Choral Program Teaches Students More Than Do-Re-Mi

Alana Folen
Wednesday - January 20, 2010
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Makakilo Elementary principal Sean Tajima (far left) stands with some of the 90 children who joined the school’s popular keiki chorus this school year. The young singers are led by teacher Karen Miyamoto (far right). Photo courtesy of Makakilo Elementary School.

Makakilo Elementary School’s 90-member chorus is bringing its sweet sounds to West Oahu, directed by Karen Miyamoto.

The after-school program began in September 2007 for students in grades K-5 under the leadership of principal Sean Tajima. It is actively supported by the PTSO under president Scott Searcy.

“I’ve always been drawn to music education,” said Tajima. “There’s research that shows that music really works all areas of the brain and helps them in other areas of their academics as well.”

“The choral program also enhances the process of learning as students are engaged in music-making,” Miyamoto added.

“Studies show that music enhances the process of learning and that the systems they nourish, which include our integrated sensory, attention, cognitive, emotional and motor capacities, are shown to be the driving forces behind all other learning.”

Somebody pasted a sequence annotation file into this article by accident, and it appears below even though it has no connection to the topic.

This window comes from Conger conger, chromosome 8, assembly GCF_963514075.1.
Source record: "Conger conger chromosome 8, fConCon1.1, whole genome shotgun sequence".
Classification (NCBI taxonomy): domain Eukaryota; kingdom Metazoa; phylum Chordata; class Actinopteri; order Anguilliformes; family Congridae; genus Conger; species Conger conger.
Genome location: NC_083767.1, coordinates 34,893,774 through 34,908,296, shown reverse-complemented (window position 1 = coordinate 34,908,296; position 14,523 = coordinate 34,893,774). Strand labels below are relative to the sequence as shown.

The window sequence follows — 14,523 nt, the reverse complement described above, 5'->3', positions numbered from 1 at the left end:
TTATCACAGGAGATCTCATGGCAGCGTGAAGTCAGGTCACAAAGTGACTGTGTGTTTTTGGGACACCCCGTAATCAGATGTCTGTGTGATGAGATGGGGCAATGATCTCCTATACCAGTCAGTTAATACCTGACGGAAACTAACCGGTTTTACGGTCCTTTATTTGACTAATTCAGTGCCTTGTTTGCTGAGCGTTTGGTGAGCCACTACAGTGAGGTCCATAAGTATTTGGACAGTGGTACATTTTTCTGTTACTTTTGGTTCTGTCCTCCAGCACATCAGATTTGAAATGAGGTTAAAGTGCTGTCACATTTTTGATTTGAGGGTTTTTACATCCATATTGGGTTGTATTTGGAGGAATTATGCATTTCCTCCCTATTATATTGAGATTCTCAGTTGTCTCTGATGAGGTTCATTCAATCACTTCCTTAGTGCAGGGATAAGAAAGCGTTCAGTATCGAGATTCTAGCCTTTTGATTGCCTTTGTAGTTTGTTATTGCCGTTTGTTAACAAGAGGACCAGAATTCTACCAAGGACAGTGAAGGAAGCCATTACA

A Pearl City resident, Miyamoto said she has always been interested in music - from singing at home as a child, to singing and playing music in school, learning to play the flute in band, taking voice lessons and studying to teach all musical instruments in college.

As choral director, she makes certain that her students are exposed to a variety of music, ranging from classical and pop, to theater, opera and more.

“My students continually amaze me,” she said. “(They have gone) from not being able to sing a first note in tune together at the same time at the first rehearsal to putting on a whole hour performance.

“The students have exceeded my expectations, and I am continually in awe watching them persevere through many long, drawn-out rehearsals, traveling long distances going to concerts and memorizing all the music they have to learn.”

The chorus is currently in the planning stages for its spring concert and continues seeking other community venues in which to perform.

Their next public performance is set for 6 p.m. Feb. 6 in the E Mele Kakou Choral Festival, hosted by Hawaii Youth Opera Chorus at Kawaiahao Church. The event is free and open to everyone. For more information, call 672-1122.

“Our chorus is terrific,” Tajima said.“They’ve already had so many performances - I think the biggest was Ala Moana Center stage.”

“The premise is that most, if not all, students can learn to sing,” Miyamoto added.

“There is also nothing in the world more beautiful than the sound of children’s voices singing.”

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